How do you deal with fuckups?
I was with my kids this weekend at this kid-friendly place called Lalandia with lots of activities and things to do with kids, from a big waterpark to bowling to climbing walls and so on. We had a great time and everything was good - until they wanted to play with the slot machines.
Inside of Lalandia is a place called "Little Vegas". Inside of that area are all manner of machines that will take your money. You can get or win teddy bears, you can win tickets that can be exchanged for cheap plastic toys, you can try to win iPads, GoPro cameras, and on and on.
And as soon as I see the place, I start to contract. I feel fear. My head fills up with all kinds of stories saying "these machines just eat money", "they're just out to get your money", "they're rigged against you", "they're just a sophisticated way to take your money away", and on and on. And it's all true, to some extent.
But the thing is, if you accept that premise, it's not just Little Vegas, but all of Lalandia, that is just a sophisticated way to take your money away from you. In fact, the entire world of commerce is just a sophisticated way to "steal" your money from you.
All commerce is about exchanging money for something that people value (at least in the moment), whether it be an experience, a thing, something that makes you feel a certain way, or whatever it is. This "Little Vegas" area is no different. You pay money to have an experience of excitement and fun and "what if" for a little bit.
Normally I'd never venture into a place like that, but my kids really wanted to play, so I agreed to give them each 20 kroner to play with. Viggo went straight for the machine that lets you win tickets which can be exchanged for cheap plastic toys, and Flora went straight for the teddy bear machine with a guaranteed win. Viggo got his stuff and was happy. Flora, though, got another teddy bear than the one she wanted, and she was devastated. She crawled under the table and she cried and cried. I tried to comfort her the best I could, but she was really heartbroken.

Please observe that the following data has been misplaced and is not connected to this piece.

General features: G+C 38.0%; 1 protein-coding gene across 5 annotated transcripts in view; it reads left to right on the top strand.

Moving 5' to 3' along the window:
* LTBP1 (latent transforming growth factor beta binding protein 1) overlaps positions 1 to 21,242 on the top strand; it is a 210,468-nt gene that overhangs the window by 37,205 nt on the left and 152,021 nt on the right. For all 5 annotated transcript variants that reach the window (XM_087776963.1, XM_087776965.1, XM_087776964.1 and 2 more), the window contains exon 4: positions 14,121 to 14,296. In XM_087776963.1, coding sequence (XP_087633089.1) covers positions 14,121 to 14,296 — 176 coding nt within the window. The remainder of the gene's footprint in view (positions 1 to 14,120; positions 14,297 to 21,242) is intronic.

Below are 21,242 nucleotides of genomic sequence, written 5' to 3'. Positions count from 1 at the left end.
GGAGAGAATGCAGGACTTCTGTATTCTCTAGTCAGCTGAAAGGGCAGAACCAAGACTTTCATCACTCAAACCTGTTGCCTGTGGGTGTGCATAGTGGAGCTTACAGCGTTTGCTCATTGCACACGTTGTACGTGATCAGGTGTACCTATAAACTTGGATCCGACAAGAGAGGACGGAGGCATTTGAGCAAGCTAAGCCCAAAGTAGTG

My programming was saying "well, that's what happens, this is the real world, tough luck, when you've spent your money, they're spent, there are no second chances, blah blah blah". Right? That's how it is, and our kids might as well learn it, right?
But then I realized: Would I say the same to my wife if she'd been the one to spend money on something and it didn't work at all? Of course not! I'd say "fuck it", that was dumb money to waste, but go get the one you want. If this had been me as a kid, would that have been the most loving way my parents could have handled it? Not at all.
Once I realized that, I asked Flora if she wanted another 20 kr to try again? She was surprised. "Really? Will you let me do that?". I said yes. She asked if I would help her then. I said of course! And off we went to get the teddy bear she really wanted, together.
Later on, she was so happy for her teddy bear. But she was even more happy for the fact that I'd let her have another go at it.
It was such a learning experience for me, and such an opportunity to heal all of my own shit. And it transformed a situation from pretty bad to awesome. Will she now be reckless with money forever? Of course not! Was Viggo upset that Flora got more money to play with than him? Not at all. Everyone was happy and grateful for the outcome. We were better off because this happened.